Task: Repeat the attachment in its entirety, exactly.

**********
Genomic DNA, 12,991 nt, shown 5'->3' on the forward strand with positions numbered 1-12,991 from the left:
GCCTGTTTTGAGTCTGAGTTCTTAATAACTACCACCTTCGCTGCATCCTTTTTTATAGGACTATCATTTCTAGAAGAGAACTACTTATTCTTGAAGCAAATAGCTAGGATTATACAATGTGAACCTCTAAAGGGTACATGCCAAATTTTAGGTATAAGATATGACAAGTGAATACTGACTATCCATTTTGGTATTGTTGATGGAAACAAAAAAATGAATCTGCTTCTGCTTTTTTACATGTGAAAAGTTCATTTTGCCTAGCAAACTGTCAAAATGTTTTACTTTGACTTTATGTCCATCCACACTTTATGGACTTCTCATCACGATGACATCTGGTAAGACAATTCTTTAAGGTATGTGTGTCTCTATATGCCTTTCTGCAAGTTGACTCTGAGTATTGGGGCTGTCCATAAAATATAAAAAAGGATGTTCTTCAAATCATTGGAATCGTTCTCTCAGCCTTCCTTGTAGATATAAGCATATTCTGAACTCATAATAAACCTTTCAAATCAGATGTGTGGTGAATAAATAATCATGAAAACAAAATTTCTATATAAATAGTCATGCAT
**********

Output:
Genomic DNA, 12,991 nt, shown 5'->3' on the forward strand with positions numbered 1-12,991 from the left:
GCCTGTTTTGAGTCTGAGTTCTTAATAACTACCACCTTCGCTGCATCCTTTTTTATAGGACTATCATTTCTAGAAGAGAACTACTTATTCTTGAAGCAAATAGCTAGGATTATACAATGTGAACCTCTAAAGGGTACATGCCAAATTTTAGGTATAAGATATGACAAGTGAATACTGACTATCCATTTTGGTATTGTTGATGGAAACAAAAAAATGAATCTGCTTCTGCTTTTTTACATGTGAAAAGTTCATTTTGCCTAGCAAACTGTCAAAATGTTTTACTTTGACTTTATGTCCATCCACACTTTATGGACTTCTCATCACGATGACATCTGGTAAGACAATTCTTTAAGGTATGTGTGTCTCTATATGCCTTTCTGCAAGTTGACTCTGAGTATTGGGGCTGTCCATAAAATATAAAAAAGGATGTTCTTCAAATCATTGGAATCGTTCTCTCAGCCTTCCTTGTAGATATAAGCATATTCTGAACTCATAATAAACCTTTCAAATCAGATGTGTGGTGAATAAATAATCATGAAAACAAAATTTCTATATAAATAGTCATGCAT